Everybody I know is sending me/tagging me in all these posts about the brand new Artificial Pancreas approved here in the U.S. They are ecstatic and overjoyed because there is this new magical invention that will make my life easier and HEY, we are that much closer to a cure right? But I am not excited and overjoyed, in fact I am barely phased. And people get offended and bewildered because “This is hope!” “Look how close to a cure we are!” “You. Should. Be. Grateful.” I wont apologize for how I feel or be grateful. I wont fake excited to please my family or friends. I have been hearing about all these new things since I was diagnosed. There is always something better, something new. We will ALWAYS be one step closer to a cure. My hope was taken from me years ago. I am tired of putting on a smile and praising God for every new little advancement. Its not good enough. Ten years of my life has been taken away because of this disease, I will rejoice when I have been handed a 100% true cure and no longer have to be a type one diabetic.
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I don’t know how many people have heard of www.stickmancommunications.co.uk but they make great key ring cards that explain various medical conditions, mental illnesses and symptoms like sensory overload in simple and often humorous language.

Great if you have too many conditions to fit onto a traditional medical alert bracelet. They even sell lanyards so you can wear them round your neck.

I got the EDS, M.E., Fibro, Tummy Troubles, Sensory Overload, Joint Problems, Allergy and Emergency Contact cards :)

They also have various cards for Autistic Spectrum Conditions including Communication Cards.

fun things you get to experience when you have diabetes
  • getting to stab yourself with needles all the time for fun! except not for fun, but to keep you alive
  • that one oral med you’re on? yeah sometimes it’s just gonna give you diarrhea lol have fun figuring out when
  • your whole body being hot and cold at the same time. like you’re cold, but you’re overheated and you want to take your shirt off but if you do you get massive chills and there’s no winning
  • walking up the stairs when your sugar is high? more like you’ve never done squats that burn this much
  • really bad circulation in your extremities. like your torso is hot but your toes are fucking freezing as hell.
  • being told that your kidney function is “thankfully still okay” or that “you don’t have retinopathy yet
  • stumbling to the kitchen in the middle of the night and having to decide which food will work best to treat a low when your brain doesn’t work and your body doesn’t work and if you don’t pick fast enough you’ll pass out and maybe die
  • going to bed in range and waking up feeling like hell on earth
  • dealing with shit like this:
  • and this
  • having to force yourself to drink water when you’re really really nauseated and want to throw up everything in your stomach. nausea so bad water makes you want to puke
  • ppl telling you it takes 15 minutes to recover from a low when it’s more like 2 hours before you feel like your previous self (and recovery from a really bad high takes like 3 days)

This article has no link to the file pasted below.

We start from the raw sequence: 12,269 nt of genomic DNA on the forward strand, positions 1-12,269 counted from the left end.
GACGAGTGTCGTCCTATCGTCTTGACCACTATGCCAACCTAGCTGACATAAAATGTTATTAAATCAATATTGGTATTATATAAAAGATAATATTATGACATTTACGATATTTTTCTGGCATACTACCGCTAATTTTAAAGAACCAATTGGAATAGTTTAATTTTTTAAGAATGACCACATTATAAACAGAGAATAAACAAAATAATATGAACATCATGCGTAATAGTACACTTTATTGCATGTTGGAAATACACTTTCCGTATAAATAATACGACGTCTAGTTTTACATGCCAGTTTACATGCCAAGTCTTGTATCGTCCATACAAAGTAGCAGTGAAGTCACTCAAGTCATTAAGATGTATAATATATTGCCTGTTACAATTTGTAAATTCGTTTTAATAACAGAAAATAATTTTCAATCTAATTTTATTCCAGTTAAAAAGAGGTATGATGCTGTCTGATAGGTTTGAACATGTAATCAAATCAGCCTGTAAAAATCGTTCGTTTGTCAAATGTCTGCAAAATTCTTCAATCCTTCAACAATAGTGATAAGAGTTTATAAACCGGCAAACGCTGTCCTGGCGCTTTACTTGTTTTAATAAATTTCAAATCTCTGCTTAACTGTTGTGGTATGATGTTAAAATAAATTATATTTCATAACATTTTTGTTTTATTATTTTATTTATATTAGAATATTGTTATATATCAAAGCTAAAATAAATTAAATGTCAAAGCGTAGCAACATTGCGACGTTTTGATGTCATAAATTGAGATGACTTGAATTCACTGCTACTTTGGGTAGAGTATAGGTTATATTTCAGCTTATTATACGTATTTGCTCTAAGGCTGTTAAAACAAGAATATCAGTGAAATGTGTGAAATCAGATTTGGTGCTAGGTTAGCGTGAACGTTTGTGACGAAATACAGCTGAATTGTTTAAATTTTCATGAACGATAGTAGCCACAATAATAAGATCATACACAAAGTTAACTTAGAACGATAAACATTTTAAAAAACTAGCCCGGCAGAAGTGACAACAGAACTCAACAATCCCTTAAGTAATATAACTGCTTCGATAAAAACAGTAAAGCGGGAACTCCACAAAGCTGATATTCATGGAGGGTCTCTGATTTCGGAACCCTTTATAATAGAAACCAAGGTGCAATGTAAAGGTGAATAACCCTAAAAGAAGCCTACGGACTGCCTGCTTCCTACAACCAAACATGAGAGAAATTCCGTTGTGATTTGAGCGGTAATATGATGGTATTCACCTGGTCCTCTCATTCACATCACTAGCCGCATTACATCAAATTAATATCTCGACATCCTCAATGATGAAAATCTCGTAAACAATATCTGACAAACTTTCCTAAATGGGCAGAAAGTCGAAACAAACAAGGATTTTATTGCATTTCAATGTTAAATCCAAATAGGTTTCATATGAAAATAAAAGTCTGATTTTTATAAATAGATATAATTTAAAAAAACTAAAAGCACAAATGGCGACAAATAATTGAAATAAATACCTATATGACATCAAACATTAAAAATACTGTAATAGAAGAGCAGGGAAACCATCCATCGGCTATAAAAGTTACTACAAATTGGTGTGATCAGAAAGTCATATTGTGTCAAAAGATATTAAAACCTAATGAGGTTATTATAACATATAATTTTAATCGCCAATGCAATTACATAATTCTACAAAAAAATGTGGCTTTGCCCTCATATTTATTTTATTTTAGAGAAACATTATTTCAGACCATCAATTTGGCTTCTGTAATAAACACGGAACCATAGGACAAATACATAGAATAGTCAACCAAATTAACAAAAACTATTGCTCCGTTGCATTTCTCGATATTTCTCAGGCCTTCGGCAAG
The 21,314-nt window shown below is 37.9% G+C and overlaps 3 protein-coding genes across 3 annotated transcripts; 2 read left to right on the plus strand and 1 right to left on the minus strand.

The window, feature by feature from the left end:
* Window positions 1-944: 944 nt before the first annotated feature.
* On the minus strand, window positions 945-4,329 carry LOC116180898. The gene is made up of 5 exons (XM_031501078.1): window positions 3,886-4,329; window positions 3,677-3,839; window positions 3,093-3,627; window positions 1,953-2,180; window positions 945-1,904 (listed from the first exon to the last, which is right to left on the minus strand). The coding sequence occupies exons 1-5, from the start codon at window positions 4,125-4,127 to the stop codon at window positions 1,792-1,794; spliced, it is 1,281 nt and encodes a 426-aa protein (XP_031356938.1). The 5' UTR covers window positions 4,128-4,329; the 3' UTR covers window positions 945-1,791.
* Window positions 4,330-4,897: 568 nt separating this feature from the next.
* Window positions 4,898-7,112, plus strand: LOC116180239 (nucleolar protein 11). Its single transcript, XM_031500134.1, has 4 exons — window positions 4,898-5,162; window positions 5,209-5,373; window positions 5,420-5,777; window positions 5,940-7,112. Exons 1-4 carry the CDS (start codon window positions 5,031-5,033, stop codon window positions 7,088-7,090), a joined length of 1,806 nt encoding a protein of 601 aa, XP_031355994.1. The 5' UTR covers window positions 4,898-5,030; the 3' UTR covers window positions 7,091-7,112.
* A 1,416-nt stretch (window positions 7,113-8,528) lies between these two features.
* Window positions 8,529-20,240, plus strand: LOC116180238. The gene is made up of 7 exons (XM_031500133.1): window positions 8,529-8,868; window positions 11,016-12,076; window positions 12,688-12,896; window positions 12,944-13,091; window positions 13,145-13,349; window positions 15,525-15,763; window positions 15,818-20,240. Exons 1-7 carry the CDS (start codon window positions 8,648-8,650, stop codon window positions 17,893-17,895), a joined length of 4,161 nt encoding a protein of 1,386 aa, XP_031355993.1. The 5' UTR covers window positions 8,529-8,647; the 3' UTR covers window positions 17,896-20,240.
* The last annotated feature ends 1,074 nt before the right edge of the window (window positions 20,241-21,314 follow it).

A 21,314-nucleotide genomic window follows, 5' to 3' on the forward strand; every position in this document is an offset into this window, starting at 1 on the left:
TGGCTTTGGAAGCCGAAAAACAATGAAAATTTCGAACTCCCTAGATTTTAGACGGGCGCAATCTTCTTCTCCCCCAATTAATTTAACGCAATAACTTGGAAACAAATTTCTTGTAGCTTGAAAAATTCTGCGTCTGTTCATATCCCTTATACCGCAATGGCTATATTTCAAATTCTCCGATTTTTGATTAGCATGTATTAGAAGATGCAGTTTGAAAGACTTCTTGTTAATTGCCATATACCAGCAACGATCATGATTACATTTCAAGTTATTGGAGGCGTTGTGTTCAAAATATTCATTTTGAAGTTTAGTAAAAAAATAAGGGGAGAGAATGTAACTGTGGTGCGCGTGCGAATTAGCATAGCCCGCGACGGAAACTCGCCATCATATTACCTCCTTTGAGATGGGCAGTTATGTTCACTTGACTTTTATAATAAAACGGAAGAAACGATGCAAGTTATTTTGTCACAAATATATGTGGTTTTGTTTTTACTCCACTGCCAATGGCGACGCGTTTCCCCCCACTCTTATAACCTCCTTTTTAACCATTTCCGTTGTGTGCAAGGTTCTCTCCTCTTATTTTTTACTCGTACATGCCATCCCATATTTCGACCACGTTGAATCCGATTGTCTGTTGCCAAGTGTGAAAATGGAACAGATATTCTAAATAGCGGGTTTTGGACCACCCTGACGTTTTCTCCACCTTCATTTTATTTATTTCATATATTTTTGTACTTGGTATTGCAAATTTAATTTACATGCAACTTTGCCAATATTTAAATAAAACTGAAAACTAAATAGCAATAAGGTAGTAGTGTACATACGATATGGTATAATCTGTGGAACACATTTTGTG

• an achey body for no good reason
  • friends being like “we should work out together” but you’re like “how tf do I manage my blood sugar while I’m doing that”
  • having to push through and still go to work/school when you feel like shit
  • things that hurt. those pump sites and injections that feel like you’ve been stabbed. your body begging you to feed it. your eyes. your muscles. your head. your stomach. your lungs. everything hurts.
  • having to hear diabetes jokes “lol it was so sweet it gave me diabetes” “omg it’s like a big bowl of diabetes” SHUT THE FUCK UP THATS NOT HOW DIABETES WORKS YOU PIECE OF SHIT but having to hear it and stay calm
  • losing the ability to tell when you’re low so lol you’re in the 30’s and you only just realized
  • having to stop having fun or hanging out with people or having to go home because you’re out of insulin or strips or needles or your site fill out. and by extension, never really being able to do something spontaneous because you always have to think how will i manage the sugaz when I do
  • always worrying about food. where it’ll come from, how to count it, where you can get some of you suddenly drop. food is your biological imperative. if you can’t answer those questions you’re this much closer to dying.
  • you don’t even know who you are without this disease. you know it’s not everything about you but it consumes you. literally. it eats away at your body, eats away at how long you have left to live.
  • having to deal with the monetary cost. like, pay or die? what kind of life is that?
  • never getting to take a break from the ridiculously difficult task of keeping yourself alive.
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These are amazing, for those who are non verbal or have problems communicating. Or any other indications of a special consideration paramedics may need in the case of an incident.

Saw them on my Facebook so I’ll copy and paste the info here:

https://m.facebook.com/doedoesbibs/

“A friend has asked for one of these to be made and embroidered. What a great idea!! For adults and children! Not only for autism but for any condition or illness. Could be a lifesaver in an emergency. If paramedics saw this no matter what the condition they know straight away what to do and what to avoid. Allergies etc 💓💙 home made belt covers with embriodery £8 £1 to post smaller items xx”